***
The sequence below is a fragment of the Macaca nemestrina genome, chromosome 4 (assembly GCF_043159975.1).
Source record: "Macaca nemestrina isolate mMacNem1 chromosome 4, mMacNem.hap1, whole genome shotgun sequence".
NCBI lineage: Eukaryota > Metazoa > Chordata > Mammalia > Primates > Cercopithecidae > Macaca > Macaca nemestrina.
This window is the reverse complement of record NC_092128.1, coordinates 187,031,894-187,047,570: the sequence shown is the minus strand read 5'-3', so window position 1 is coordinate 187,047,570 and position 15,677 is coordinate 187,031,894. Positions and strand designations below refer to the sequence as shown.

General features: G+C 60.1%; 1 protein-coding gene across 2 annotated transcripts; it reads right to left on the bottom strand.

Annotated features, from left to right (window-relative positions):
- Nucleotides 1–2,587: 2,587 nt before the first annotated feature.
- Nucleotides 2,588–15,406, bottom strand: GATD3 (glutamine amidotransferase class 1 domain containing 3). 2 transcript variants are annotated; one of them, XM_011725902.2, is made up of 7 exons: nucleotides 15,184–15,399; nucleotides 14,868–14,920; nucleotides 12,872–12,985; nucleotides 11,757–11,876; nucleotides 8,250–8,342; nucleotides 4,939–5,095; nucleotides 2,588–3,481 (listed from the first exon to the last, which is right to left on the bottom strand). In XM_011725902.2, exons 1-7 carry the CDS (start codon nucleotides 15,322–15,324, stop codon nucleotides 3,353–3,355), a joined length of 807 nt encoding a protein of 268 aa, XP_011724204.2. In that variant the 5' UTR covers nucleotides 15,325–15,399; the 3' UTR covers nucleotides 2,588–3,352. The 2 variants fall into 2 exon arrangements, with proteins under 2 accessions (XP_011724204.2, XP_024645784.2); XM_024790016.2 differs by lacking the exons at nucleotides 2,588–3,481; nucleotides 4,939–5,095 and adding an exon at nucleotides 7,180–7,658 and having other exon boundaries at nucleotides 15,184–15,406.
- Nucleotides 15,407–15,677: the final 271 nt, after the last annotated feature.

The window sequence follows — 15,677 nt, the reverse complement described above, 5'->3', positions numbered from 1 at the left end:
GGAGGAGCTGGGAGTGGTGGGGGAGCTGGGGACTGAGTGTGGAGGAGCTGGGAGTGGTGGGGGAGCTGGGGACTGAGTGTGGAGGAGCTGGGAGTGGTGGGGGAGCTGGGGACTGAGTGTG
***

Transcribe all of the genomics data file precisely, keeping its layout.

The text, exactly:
The sequence below is a fragment of the Macaca nemestrina genome, chromosome 4 (assembly GCF_043159975.1).
Source record: "Macaca nemestrina isolate mMacNem1 chromosome 4, mMacNem.hap1, whole genome shotgun sequence".
NCBI lineage: Eukaryota > Metazoa > Chordata > Mammalia > Primates > Cercopithecidae > Macaca > Macaca nemestrina.
This window is the reverse complement of record NC_092128.1, coordinates 187,031,894-187,047,570: the sequence shown is the minus strand read 5'-3', so window position 1 is coordinate 187,047,570 and position 15,677 is coordinate 187,031,894. Positions and strand designations below refer to the sequence as shown.

General features: G+C 60.1%; 1 protein-coding gene across 2 annotated transcripts; it reads right to left on the bottom strand.

Annotated features, from left to right (window-relative positions):
- Nucleotides 1–2,587: 2,587 nt before the first annotated feature.
- Nucleotides 2,588–15,406, bottom strand: GATD3 (glutamine amidotransferase class 1 domain containing 3). 2 transcript variants are annotated; one of them, XM_011725902.2, is made up of 7 exons: nucleotides 15,184–15,399; nucleotides 14,868–14,920; nucleotides 12,872–12,985; nucleotides 11,757–11,876; nucleotides 8,250–8,342; nucleotides 4,939–5,095; nucleotides 2,588–3,481 (listed from the first exon to the last, which is right to left on the bottom strand). In XM_011725902.2, exons 1-7 carry the CDS (start codon nucleotides 15,322–15,324, stop codon nucleotides 3,353–3,355), a joined length of 807 nt encoding a protein of 268 aa, XP_011724204.2. In that variant the 5' UTR covers nucleotides 15,325–15,399; the 3' UTR covers nucleotides 2,588–3,352. The 2 variants fall into 2 exon arrangements, with proteins under 2 accessions (XP_011724204.2, XP_024645784.2); XM_024790016.2 differs by lacking the exons at nucleotides 2,588–3,481; nucleotides 4,939–5,095 and adding an exon at nucleotides 7,180–7,658 and having other exon boundaries at nucleotides 15,184–15,406.
- Nucleotides 15,407–15,677: the final 271 nt, after the last annotated feature.

The window sequence follows — 15,677 nt, the reverse complement described above, 5'->3', positions numbered from 1 at the left end:
GGAGGAGCTGGGAGTGGTGGGGGAGCTGGGGACTGAGTGTGGAGGAGCTGGGAGTGGTGGGGGAGCTGGGGACTGAGTGTGGAGGAGCTGGGAGTGGTGGGGGAGCTGGGGACTGAGTGTG